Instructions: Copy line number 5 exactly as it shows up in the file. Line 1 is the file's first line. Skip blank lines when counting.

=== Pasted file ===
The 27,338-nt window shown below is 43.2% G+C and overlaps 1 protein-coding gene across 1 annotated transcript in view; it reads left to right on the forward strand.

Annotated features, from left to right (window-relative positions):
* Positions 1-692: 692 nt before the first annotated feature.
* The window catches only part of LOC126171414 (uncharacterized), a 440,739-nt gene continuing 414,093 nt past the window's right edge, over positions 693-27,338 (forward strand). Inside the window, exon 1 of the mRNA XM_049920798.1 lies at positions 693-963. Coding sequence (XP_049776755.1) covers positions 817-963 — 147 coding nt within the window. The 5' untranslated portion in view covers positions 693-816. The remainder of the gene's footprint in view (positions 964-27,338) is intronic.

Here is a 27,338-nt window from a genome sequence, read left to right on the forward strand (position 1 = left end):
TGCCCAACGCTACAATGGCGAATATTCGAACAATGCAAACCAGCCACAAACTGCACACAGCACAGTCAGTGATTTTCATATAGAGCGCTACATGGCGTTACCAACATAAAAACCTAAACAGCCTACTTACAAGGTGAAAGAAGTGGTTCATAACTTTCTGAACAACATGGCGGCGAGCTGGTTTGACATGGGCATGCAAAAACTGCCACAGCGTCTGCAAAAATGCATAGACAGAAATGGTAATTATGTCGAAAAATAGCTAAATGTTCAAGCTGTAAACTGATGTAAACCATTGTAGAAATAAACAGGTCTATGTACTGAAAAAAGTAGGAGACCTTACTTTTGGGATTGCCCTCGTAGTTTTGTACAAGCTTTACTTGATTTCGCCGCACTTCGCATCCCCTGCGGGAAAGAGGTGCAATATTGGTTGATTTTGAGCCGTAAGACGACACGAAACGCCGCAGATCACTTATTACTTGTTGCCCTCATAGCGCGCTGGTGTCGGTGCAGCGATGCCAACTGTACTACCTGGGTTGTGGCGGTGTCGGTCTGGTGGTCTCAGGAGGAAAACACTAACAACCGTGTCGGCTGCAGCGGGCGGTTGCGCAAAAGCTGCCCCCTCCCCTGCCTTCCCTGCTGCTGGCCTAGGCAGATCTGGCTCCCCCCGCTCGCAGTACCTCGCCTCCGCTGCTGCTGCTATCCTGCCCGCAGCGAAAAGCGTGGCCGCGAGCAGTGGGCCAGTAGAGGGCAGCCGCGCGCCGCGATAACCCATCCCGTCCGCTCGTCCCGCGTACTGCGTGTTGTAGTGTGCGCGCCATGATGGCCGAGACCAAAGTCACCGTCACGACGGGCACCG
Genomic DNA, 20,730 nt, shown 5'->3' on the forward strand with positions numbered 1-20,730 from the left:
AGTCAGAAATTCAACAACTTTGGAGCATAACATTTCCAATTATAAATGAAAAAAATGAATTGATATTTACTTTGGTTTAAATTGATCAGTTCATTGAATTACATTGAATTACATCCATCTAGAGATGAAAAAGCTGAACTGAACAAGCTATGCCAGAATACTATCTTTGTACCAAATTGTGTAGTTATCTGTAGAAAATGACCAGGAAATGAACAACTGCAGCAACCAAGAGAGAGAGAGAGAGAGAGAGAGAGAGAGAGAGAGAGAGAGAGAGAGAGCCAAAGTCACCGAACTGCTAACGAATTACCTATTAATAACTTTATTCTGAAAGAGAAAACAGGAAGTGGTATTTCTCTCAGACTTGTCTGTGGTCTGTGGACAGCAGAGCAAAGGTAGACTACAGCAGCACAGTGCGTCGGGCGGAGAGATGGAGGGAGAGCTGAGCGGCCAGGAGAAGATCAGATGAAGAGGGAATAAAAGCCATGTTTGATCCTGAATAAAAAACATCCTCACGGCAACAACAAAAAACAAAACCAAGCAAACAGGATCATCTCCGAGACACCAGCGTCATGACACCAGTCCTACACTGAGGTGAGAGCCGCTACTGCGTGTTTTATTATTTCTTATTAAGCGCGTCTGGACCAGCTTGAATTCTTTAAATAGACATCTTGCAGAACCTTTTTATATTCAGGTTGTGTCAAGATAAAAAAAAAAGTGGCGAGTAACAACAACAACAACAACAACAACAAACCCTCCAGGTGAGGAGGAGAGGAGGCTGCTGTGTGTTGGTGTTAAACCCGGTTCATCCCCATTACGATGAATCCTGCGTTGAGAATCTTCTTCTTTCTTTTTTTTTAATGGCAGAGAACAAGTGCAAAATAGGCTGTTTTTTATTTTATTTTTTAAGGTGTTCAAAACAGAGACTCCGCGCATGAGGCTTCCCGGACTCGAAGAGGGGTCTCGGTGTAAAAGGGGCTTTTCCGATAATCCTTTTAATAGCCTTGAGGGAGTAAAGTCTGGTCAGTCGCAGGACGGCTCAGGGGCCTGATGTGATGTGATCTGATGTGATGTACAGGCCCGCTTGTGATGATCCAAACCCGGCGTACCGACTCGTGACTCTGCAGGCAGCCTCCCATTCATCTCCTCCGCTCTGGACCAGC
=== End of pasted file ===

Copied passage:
Here is a 27,338-nt window from a genome sequence, read left to right on the forward strand (position 1 = left end):